Looked at some small Fenders, Ibanez, Crate and a few lesser known names. They sounded Ok. Prices all were similar. The Peavey, I think, had the best overall sound.
Would I buy it again if it were stolen. Most definitely!
How to improve it? Put tilt back legs on it, that's about it.
Favorite aspect, relatively light weight but packs plenty of power with absolute great tones.
Model Year: 1994
Price: $279.00 (new)
Where Obtained: Midwest Music, Cincinnati, OH
Tone Controls: Bass, Mids, Treble, Reverb.
Volume Controls: Pre, Post and Normal
One input., Efx send & Efx return.
Footswitch jack for switching from Clean to Distortion.
Power tubes: 4- EL 84s with 1- 12AX7 driver
Preamp: 2- 12AX7s
30 watts into 8 ohms.
This has plenty of power for my use. I seldom run it over 2 out of 12 on the dial. Primary use is an On stage monitor.
I run a Fender American Standard 40th Anniversary Stratocaster and a Dean Evo Special Select with Dimarzio Dual Humbuckers. Only have to make minor tone adjustments for either guitar. On the occassion I play straight through the amp (rather than through a
-Station) the tones, I think, are Superb! Tremendous Blues amp. Nice Funky tones when playing clean and a wide range of distortion in the overdrive mode.
Easy to use...? Hey! It's only got three tone controls! Oh, yeh, reverb, too. But you can dial in some very nice tones at different volumes. And the 30 watts is plenty of power for a decent size room. If you play bigger halls or venues, you can mic the thing.
I've had it now for nearly 10 years. (Don't know why I didn't write a review early, just forgetful) It's been to some small clubs and to a church seating 250 people almost every Sunday since I got it. No failures.
I did just retube it with Groove Tubes. It gave it a bit warmer sound than the original tubes. I think they were a definite improvement. I highly recommend GT tubes if your thinking of replacing what you now have.
I will never go back to solid state amps :) I love the sweet tube tone of this amp, whether it is clean or with distortion.
When money is an issue, this amp is a very good compromise between price and performance---that is to say, an affordable price, with no compromise in performance.
Naturally when I make more money I will buy bigger, fancier and more expensive amps, but I am sure I will always keep a classic 30 or 60 around. I particularly like the classic 30 because it is farily small, and yet powerful and with good tone.
Model Year: 1996
Price: $425.00 (new)
Where Obtained: local guitar shop -- Skip's Music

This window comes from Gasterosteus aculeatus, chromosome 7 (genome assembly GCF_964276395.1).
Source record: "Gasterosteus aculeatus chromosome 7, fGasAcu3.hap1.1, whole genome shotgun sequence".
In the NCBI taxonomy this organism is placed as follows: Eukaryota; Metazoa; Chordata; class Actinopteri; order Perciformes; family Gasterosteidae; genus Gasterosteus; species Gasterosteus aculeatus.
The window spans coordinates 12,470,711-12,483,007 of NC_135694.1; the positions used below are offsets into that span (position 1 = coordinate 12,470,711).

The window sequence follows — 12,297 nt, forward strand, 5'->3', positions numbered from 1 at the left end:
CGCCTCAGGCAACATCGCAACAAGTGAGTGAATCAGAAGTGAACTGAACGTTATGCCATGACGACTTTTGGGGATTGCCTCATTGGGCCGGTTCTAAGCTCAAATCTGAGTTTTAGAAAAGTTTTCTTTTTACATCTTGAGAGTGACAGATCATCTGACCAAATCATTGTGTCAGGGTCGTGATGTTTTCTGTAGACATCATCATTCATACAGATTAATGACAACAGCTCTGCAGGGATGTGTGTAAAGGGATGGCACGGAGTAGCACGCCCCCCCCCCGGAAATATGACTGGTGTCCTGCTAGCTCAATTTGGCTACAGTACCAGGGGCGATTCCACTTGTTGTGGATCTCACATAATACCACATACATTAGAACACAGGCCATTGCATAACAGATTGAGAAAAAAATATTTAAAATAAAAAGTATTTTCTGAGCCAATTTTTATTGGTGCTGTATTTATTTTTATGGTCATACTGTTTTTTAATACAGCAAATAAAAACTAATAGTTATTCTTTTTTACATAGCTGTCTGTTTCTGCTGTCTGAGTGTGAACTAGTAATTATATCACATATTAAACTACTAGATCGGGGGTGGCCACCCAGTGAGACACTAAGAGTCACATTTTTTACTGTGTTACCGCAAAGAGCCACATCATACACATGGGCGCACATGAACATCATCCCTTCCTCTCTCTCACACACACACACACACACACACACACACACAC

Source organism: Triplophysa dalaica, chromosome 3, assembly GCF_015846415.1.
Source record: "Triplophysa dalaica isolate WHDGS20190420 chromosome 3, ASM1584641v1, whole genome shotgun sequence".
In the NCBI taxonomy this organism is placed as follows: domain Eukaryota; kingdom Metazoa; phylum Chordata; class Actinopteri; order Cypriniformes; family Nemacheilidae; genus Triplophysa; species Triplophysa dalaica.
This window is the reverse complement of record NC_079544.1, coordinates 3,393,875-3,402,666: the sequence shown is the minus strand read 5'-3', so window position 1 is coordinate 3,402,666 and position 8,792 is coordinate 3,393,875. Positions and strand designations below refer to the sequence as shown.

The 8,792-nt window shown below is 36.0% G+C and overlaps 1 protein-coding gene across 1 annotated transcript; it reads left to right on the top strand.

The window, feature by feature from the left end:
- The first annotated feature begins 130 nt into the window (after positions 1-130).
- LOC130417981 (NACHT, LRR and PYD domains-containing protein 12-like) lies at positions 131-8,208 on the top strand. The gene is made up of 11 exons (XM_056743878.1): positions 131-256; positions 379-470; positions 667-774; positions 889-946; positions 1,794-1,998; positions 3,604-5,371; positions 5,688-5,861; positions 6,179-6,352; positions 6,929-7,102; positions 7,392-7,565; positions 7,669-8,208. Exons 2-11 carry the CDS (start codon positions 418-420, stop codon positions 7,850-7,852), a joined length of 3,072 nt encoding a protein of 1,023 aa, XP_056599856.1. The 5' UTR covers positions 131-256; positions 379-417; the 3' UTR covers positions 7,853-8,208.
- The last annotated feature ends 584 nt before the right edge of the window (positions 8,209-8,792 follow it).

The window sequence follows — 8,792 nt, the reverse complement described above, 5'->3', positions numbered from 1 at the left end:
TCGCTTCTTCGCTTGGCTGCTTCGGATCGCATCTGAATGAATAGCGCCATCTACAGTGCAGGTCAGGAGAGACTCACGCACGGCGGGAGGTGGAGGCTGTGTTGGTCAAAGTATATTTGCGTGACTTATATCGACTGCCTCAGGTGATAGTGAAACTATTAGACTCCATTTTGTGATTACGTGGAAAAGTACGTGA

Has all the features I need! But i'm sure you could add alot more if you wanted!
I disagree with the comment above that the distortion sucks. This is not true. Maybe it is not the type of distortion that a metal player wants, but for blues it is perfect.
I would say this amp is perfect for you if you want to play blues, rock, or jazz.
I know a person who use this amp to play hardcore punk. I know a guy who use it to play country music. And I myself am mainly a jazz and blues man. So the bottom line is this amp is probably the most flexible one you will find.
This amp is way more powerful than you would expect of a 30 watt amp. It is LOUD. You could easily play small clubs with this amp. If you are concerned about power, than simply upgrade to the the big brother of the classic 30, the classic 60, which simply has an additional 12 inch speaker and 30 more watts for that extra speaker. So it is simply the classic 30 in stereo.
If you maintain the amp correctly, the sound is great. I had some sound problems, but that was because I never changed the tubes and all the screws in the chasis came loose and so caused alot of vibrations that messed the sound up. Simple solution to this is to keep the screws tightened, and change the tubes once in a while.
It is easy to use because it is simple and direct.
It seems pretty durable, though I have only used it in my bedroom :)
A great little tube amp for the clean guitarist who maybe plays mostly Jazz. Not good Distortion, but the clean outweighs the distortion a lot so the good outweighs the bad.
Model Year: 1999
Price: $650.00 (new)
Where Obtained: Antioch Music (Ripoff)
The usual Tube amp controls, nothing fancy, but very nice.
Excellent Clean. Pretty crappy Distortion though, but I play it for Jazz, so that's not a problem anyway.